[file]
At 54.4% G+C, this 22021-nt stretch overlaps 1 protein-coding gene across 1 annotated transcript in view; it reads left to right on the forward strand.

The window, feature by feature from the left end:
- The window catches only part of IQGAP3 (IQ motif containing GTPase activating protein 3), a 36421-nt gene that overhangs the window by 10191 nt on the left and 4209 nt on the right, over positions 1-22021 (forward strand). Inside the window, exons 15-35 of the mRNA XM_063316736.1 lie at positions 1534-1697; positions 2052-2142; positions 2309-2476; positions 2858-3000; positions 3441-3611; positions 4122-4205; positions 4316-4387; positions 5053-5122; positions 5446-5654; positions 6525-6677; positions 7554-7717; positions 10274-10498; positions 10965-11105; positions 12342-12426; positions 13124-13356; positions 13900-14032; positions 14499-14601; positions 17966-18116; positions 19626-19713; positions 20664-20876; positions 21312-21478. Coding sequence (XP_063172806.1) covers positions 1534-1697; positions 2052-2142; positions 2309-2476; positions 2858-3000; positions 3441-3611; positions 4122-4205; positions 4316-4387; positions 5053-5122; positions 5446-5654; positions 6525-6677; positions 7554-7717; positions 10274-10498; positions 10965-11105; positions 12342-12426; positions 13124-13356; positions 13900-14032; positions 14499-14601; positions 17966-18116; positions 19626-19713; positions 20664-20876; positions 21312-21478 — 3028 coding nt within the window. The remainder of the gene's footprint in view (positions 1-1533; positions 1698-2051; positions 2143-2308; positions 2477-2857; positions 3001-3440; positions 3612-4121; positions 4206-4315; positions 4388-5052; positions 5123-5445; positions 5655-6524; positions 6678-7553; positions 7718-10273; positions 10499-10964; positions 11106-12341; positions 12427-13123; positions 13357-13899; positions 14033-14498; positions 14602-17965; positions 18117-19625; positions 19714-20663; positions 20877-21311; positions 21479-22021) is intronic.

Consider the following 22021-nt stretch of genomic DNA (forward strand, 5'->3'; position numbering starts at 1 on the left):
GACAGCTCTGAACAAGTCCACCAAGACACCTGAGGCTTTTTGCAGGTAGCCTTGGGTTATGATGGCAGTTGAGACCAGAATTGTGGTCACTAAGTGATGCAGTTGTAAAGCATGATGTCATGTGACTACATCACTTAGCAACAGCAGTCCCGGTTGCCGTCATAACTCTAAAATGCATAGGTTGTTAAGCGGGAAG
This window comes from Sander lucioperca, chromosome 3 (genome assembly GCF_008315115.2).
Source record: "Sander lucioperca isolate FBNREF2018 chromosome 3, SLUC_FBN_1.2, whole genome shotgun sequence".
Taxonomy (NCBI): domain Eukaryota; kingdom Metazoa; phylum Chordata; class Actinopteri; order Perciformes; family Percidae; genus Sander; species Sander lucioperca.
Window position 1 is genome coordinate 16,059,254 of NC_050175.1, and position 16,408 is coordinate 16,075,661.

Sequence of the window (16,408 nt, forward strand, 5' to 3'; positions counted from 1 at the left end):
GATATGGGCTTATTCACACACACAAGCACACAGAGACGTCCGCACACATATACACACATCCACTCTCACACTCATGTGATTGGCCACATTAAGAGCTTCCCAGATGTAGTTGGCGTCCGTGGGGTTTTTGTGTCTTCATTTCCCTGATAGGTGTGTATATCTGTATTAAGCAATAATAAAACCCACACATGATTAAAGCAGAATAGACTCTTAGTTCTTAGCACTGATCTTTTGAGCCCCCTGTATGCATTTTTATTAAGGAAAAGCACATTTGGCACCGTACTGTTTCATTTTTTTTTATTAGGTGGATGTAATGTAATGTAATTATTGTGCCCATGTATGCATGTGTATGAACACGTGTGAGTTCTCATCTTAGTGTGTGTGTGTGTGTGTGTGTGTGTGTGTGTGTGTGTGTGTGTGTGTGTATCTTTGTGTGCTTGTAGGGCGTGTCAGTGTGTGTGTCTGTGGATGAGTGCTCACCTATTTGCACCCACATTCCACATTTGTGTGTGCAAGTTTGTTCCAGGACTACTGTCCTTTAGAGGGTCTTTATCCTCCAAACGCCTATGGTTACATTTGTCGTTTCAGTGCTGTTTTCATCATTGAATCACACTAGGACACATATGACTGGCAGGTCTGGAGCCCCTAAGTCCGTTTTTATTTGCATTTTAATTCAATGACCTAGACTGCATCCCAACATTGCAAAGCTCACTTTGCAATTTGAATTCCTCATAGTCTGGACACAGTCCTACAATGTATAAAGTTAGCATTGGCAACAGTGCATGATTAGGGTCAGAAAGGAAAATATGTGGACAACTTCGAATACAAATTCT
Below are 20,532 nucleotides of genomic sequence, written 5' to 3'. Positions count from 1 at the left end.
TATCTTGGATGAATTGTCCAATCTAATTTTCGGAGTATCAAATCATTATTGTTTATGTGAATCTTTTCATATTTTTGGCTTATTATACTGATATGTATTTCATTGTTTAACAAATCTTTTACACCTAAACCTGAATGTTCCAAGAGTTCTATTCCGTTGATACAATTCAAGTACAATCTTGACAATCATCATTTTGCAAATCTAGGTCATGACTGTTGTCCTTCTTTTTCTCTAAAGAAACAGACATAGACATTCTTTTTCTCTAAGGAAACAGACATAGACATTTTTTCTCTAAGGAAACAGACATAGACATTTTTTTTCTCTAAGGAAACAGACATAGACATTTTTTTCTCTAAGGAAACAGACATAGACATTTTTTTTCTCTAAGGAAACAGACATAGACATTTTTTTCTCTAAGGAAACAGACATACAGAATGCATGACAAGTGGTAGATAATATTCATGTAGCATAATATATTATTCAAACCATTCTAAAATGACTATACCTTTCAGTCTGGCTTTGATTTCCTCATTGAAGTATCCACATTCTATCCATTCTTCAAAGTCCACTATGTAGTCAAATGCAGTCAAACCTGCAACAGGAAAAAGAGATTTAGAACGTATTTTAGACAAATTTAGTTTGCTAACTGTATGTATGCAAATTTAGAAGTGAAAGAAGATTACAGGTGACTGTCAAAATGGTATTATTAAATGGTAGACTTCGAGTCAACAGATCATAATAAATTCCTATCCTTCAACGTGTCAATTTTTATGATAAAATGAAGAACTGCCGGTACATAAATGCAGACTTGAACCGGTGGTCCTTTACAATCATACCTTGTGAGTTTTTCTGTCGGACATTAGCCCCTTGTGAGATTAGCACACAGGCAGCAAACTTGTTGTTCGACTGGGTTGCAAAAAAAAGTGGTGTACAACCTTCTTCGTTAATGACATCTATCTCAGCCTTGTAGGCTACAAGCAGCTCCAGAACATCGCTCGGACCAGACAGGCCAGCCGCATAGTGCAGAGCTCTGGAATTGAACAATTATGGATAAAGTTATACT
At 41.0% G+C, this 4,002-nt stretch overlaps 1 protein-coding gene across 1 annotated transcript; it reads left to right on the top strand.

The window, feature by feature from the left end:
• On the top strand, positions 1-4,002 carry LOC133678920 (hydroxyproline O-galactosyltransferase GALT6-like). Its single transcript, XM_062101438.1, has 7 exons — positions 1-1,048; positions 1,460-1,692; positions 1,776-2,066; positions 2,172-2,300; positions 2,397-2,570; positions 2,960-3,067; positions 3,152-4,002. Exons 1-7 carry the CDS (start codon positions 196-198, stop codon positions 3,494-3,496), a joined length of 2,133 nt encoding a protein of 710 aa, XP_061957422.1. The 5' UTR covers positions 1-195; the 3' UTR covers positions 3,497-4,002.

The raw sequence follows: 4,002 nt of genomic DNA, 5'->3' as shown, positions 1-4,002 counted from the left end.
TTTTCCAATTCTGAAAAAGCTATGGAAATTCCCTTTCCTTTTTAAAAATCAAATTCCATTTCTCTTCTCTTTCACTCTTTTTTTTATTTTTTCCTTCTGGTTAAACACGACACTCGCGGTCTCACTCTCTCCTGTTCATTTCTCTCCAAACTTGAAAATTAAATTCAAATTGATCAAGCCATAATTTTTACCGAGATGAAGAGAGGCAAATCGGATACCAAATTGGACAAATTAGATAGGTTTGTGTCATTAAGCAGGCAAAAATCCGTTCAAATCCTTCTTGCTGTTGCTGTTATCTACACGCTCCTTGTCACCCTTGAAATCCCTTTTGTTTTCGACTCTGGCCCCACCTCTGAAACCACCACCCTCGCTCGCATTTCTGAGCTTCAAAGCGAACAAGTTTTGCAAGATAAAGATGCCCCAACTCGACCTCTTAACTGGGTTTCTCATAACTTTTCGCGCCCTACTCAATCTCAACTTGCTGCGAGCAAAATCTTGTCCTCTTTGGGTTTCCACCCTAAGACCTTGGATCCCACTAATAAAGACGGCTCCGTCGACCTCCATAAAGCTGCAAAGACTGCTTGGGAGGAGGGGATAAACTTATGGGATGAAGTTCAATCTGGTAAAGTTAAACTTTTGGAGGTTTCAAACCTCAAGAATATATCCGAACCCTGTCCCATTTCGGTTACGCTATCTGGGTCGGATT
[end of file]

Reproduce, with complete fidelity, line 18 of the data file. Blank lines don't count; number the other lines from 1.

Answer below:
TTTTCCAATTCTGAAAAAGCTATGGAAATTCCCTTTCCTTTTTAAAAATCAAATTCCATTTCTCTTCTCTTTCACTCTTTTTTTTATTTTTTCCTTCTGGTTAAACACGACACTCGCGGTCTCACTCTCTCCTGTTCATTTCTCTCCAAACTTGAAAATTAAATTCAAATTGATCAAGCCATAATTTTTACCGAGATGAAGAGAGGCAAATCGGATACCAAATTGGACAAATTAGATAGGTTTGTGTCATTAAGCAGGCAAAAATCCGTTCAAATCCTTCTTGCTGTTGCTGTTATCTACACGCTCCTTGTCACCCTTGAAATCCCTTTTGTTTTCGACTCTGGCCCCACCTCTGAAACCACCACCCTCGCTCGCATTTCTGAGCTTCAAAGCGAACAAGTTTTGCAAGATAAAGATGCCCCAACTCGACCTCTTAACTGGGTTTCTCATAACTTTTCGCGCCCTACTCAATCTCAACTTGCTGCGAGCAAAATCTTGTCCTCTTTGGGTTTCCACCCTAAGACCTTGGATCCCACTAATAAAGACGGCTCCGTCGACCTCCATAAAGCTGCAAAGACTGCTTGGGAGGAGGGGATAAACTTATGGGATGAAGTTCAATCTGGTAAAGTTAAACTTTTGGAGGTTTCAAACCTCAAGAATATATCCGAACCCTGTCCCATTTCGGTTACGCTATCTGGGTCGGATT